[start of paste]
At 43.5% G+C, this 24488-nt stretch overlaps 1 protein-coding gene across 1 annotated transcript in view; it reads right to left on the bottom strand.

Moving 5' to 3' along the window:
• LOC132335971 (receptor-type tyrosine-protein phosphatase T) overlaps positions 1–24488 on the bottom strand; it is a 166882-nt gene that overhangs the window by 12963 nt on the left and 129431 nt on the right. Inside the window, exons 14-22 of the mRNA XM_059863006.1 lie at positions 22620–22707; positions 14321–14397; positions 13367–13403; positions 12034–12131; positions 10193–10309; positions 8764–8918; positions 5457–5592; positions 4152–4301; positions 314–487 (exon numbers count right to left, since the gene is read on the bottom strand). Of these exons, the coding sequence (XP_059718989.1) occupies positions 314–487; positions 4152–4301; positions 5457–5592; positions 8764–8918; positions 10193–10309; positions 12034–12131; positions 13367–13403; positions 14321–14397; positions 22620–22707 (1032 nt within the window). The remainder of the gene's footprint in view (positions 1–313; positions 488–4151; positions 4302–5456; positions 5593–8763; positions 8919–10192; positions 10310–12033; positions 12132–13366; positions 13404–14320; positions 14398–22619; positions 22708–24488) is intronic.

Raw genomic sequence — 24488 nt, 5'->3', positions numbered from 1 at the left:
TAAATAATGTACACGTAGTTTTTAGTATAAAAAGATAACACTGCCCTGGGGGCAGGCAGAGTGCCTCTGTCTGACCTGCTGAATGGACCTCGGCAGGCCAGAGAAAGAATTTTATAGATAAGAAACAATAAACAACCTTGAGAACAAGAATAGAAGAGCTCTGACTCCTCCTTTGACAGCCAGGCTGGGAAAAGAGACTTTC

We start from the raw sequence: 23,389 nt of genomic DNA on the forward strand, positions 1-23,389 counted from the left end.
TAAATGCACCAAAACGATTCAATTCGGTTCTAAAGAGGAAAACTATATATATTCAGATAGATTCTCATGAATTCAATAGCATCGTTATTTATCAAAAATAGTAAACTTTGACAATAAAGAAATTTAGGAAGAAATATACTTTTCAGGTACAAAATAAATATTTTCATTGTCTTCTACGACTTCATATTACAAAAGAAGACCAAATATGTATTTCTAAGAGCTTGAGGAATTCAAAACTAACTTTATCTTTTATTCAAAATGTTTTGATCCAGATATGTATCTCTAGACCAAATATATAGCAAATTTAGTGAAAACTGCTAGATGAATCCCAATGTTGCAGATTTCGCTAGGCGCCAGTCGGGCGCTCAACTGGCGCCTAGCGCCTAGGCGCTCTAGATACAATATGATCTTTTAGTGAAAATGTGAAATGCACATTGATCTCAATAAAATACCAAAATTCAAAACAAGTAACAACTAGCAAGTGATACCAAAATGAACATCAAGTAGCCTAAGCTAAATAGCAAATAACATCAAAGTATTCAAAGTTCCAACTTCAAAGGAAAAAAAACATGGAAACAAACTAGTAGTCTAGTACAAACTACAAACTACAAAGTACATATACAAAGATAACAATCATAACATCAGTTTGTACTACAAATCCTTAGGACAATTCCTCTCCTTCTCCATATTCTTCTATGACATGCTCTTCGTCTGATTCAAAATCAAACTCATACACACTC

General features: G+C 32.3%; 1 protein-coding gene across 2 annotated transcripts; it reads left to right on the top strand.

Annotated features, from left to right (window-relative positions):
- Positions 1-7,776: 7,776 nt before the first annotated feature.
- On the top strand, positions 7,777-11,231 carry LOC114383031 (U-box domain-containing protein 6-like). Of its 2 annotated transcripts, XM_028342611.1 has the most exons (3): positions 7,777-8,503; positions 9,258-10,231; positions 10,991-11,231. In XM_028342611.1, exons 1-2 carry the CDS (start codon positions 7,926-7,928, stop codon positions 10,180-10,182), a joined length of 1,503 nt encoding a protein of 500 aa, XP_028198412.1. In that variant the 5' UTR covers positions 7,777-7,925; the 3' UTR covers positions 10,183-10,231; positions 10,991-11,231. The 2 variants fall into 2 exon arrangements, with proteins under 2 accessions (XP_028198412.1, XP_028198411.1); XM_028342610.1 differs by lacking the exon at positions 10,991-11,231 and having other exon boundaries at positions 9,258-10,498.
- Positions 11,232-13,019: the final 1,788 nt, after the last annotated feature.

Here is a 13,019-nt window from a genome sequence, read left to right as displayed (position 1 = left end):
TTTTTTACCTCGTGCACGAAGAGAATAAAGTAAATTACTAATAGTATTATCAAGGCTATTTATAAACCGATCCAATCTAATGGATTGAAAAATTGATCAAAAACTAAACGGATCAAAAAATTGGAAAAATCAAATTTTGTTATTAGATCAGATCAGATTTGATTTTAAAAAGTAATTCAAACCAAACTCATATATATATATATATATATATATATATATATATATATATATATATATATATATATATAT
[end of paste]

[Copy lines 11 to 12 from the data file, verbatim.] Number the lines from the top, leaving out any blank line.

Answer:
- On the top strand, positions 7,777-11,231 carry LOC114383031 (U-box domain-containing protein 6-like). Of its 2 annotated transcripts, XM_028342611.1 has the most exons (3): positions 7,777-8,503; positions 9,258-10,231; positions 10,991-11,231. In XM_028342611.1, exons 1-2 carry the CDS (start codon positions 7,926-7,928, stop codon positions 10,180-10,182), a joined length of 1,503 nt encoding a protein of 500 aa, XP_028198412.1. In that variant the 5' UTR covers positions 7,777-7,925; the 3' UTR covers positions 10,183-10,231; positions 10,991-11,231. The 2 variants fall into 2 exon arrangements, with proteins under 2 accessions (XP_028198412.1, XP_028198411.1); XM_028342610.1 differs by lacking the exon at positions 10,991-11,231 and having other exon boundaries at positions 9,258-10,498.
- Positions 11,232-13,019: the final 1,788 nt, after the last annotated feature.